California Chamber of Commerce’s legal team, and other law firms identified 40 key employment-related laws enacted by the state of California that may affect day-to-day business operations in 2017 and beyond.
While most of this new legislation is well-defined, some bills can leave room for interpretation.
Among the most challenging issues for 2017 are raised by passage last month of Proposition 64, legalizing the adult recreational use of marijuana in California. This state law, which varies from Federal law and became effective Nov. 9, enables employers to keep, enact and enforce workplace policies regarding marijuana. Some new laws make small changes to parts of existing law, or may relate only to specific industries. This year many bills feature delayed or phased-in implementation. Even though a bill may have passed, changes can occur at any time.
Here are some recent examples:
U.S. District Court Judge Mazzant recently blocked the new federal overtime rule that was to take effect Dec. 1 (see WAGE AND HOUR LAW section below).
The IRS is extending the employer deadline for certain Affordable Care Act forms to be provided to employees. The Form 1095-B (Health Coverage) and Form 1095-C (Employer-Provided Health Insurance Offer and Coverage to employees) deadline is now March 2, 2017 — extended from Jan. 31, 2017. However, the deadline for employers to file the 2016 Form 1094-B and Form 1095-B with the IRS was not extended and must be filed by mail Feb. 28, 2017, or by March 31, 2017, if filing electronically (required for employers who have submitted 250 or more forms), according to Gail Cecchettini Whaley, CalChamber Law Counsel/Content.
The IRS is also reminding employers of the new Jan. 31 (not Feb. 28) filing deadline for Forms W-2 which also applies to certain Forms 1099-MISC reporting non-employee compensation payments to independent contractors, and changes in rules regarding extensions to file Form W-2.
The U.S. Immigration Agency has published a new Form I-9 (Employment Eligibility Verification) that must be used by Jan. 22, 2017.
Unless otherwise stated, all new legislation goes into effect on Jan. 1, 2017. Here are some noteworthy new laws from the California Legislature:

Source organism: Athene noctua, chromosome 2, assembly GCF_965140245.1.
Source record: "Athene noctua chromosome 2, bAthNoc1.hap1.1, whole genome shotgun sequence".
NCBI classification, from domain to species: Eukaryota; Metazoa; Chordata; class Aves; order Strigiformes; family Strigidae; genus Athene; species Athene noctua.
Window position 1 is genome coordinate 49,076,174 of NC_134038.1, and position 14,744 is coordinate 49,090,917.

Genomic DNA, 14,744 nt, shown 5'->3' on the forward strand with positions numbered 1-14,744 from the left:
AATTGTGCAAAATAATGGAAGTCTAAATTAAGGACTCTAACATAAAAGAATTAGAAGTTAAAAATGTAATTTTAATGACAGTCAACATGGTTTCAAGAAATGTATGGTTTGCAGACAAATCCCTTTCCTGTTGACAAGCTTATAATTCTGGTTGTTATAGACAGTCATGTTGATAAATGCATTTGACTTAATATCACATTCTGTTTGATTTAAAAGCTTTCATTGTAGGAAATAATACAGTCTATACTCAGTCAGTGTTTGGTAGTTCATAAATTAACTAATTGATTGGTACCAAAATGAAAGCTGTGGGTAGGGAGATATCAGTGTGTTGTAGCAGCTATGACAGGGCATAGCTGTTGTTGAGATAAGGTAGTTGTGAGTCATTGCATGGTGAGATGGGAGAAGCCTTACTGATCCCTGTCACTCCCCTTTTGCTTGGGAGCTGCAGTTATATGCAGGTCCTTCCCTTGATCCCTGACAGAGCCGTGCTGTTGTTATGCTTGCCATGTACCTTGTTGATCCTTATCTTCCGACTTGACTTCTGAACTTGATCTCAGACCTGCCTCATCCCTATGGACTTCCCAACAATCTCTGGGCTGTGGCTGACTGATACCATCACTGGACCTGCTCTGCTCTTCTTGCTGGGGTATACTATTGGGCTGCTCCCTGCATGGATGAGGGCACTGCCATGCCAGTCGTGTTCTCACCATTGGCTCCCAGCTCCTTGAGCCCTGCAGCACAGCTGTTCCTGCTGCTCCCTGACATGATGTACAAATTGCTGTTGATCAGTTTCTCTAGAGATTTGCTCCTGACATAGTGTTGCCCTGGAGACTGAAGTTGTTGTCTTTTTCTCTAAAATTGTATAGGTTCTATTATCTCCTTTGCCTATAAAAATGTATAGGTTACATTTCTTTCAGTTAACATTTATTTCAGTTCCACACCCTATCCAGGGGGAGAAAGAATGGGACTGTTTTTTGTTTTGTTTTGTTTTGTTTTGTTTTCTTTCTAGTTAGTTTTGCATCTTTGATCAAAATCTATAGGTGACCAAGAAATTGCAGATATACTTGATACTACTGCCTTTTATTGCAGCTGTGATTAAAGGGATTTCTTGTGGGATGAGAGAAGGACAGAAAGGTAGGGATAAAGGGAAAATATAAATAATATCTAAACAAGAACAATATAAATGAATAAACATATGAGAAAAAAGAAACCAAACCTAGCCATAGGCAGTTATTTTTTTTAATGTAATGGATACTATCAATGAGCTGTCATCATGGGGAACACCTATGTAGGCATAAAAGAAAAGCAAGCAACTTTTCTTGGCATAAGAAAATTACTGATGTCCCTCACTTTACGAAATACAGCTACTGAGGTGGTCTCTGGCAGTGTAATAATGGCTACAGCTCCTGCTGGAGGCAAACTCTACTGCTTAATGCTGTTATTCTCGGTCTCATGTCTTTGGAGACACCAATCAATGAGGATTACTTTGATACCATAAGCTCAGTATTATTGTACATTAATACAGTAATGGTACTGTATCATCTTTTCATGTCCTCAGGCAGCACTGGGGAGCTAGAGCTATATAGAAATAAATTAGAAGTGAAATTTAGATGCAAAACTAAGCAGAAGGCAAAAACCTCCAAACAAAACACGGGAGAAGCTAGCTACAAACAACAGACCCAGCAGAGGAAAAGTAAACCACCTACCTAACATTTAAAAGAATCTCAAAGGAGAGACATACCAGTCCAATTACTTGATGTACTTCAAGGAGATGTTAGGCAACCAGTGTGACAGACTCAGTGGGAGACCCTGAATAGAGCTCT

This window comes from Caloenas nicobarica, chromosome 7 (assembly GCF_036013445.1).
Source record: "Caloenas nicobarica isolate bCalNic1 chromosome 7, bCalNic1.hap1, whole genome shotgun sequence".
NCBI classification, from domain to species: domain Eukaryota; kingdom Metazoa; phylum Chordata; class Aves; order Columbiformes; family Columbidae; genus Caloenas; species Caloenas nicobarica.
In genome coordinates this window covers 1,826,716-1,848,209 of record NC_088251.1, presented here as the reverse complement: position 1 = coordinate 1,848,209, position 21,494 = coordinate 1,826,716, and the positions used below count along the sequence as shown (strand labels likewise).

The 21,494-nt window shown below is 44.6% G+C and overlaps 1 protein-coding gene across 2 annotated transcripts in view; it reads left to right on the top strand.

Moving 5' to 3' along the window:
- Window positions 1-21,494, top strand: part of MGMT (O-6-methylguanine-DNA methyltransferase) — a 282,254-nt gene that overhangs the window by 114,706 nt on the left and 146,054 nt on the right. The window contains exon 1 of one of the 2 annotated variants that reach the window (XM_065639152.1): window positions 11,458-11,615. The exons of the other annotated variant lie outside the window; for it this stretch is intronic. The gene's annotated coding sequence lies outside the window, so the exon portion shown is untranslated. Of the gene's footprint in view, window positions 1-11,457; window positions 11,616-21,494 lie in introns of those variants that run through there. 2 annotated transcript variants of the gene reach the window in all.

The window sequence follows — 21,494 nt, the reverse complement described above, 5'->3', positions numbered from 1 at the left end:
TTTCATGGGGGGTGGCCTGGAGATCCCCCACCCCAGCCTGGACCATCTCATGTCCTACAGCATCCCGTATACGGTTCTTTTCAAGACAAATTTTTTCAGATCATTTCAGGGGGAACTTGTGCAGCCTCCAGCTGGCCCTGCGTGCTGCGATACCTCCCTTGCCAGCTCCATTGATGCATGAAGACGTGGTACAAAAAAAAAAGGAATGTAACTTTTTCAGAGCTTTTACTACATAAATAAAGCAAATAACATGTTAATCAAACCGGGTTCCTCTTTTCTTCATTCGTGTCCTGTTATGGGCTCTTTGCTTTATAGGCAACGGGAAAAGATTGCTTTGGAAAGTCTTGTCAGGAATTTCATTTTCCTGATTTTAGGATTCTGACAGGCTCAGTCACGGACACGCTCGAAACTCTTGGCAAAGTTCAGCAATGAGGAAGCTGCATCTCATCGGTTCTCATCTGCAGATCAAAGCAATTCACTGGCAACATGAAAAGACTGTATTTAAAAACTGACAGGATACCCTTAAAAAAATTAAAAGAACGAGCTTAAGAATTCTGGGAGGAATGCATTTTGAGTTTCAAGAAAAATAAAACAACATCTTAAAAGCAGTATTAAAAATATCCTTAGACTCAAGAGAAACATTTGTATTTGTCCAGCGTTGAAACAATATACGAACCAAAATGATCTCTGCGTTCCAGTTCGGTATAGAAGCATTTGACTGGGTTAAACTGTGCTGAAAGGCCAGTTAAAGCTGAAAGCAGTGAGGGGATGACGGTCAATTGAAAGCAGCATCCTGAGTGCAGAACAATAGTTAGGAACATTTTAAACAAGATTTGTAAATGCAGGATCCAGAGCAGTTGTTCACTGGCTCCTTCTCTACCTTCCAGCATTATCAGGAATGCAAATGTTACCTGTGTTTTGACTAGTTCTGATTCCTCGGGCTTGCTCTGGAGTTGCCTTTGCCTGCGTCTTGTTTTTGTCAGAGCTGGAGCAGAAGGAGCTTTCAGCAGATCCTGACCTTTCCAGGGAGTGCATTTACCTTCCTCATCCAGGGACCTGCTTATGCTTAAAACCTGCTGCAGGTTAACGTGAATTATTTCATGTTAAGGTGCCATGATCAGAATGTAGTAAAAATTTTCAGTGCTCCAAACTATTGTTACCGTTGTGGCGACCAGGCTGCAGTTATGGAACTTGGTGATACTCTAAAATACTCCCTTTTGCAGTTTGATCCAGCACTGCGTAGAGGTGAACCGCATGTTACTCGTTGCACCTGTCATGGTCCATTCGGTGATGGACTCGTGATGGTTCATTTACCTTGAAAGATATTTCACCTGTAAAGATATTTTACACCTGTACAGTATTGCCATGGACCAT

WAGE AND HOUR LAW
Several new California laws will affect employers’ wage-and-hour obligations in 2017. In addition to California laws, a new federal overtime rule was scheduled to go into effect on Dec. 1, 2016. However, a U.S. District Court judge issued a nationwide injunction against the Department of Labor (DOL) on Nov. 22 blocking its final overtime rule, which would have more than doubled the Fair Labor Standards Act (FLSA) salary test for executive, administrative and professional employees – meaning white-collar employees earning below the new $913 weekly threshold would have been entitled to overtime.
Looking at the language of the FLSA, the court found that statutory “white-collar exemptions” apply to employees performing actual executive, administrative and professional duties. Thus, Congress intended the exemption to depend on an employee’s duties rather than their salary. The court held that the DOL exceeded its delegated authority and “ignored Congress’s intent by raising the minimum salary level such that it supplants the duties test,” according to Partner Jeffrey D. Polsky and Associate Melissa Shinto with Fox Rothschild LLP.
SB 3 increases the minimum wage over the next several years to $15 an hour. On Jan. 1, 2017, businesses with 26 or more employees must pay a minimum wage of $10.50 per hour. Small businesses with 25 or fewer employees are not required to begin to implement this increase until 2018. The legislation allows for future minimum wage increases based on the Consumer Price Index.
Maintaining a drug-free workplace under Prop. 64, per Schneiders & Associates LLP: rstlegal.com/employment-law/proposition-64-marijuana/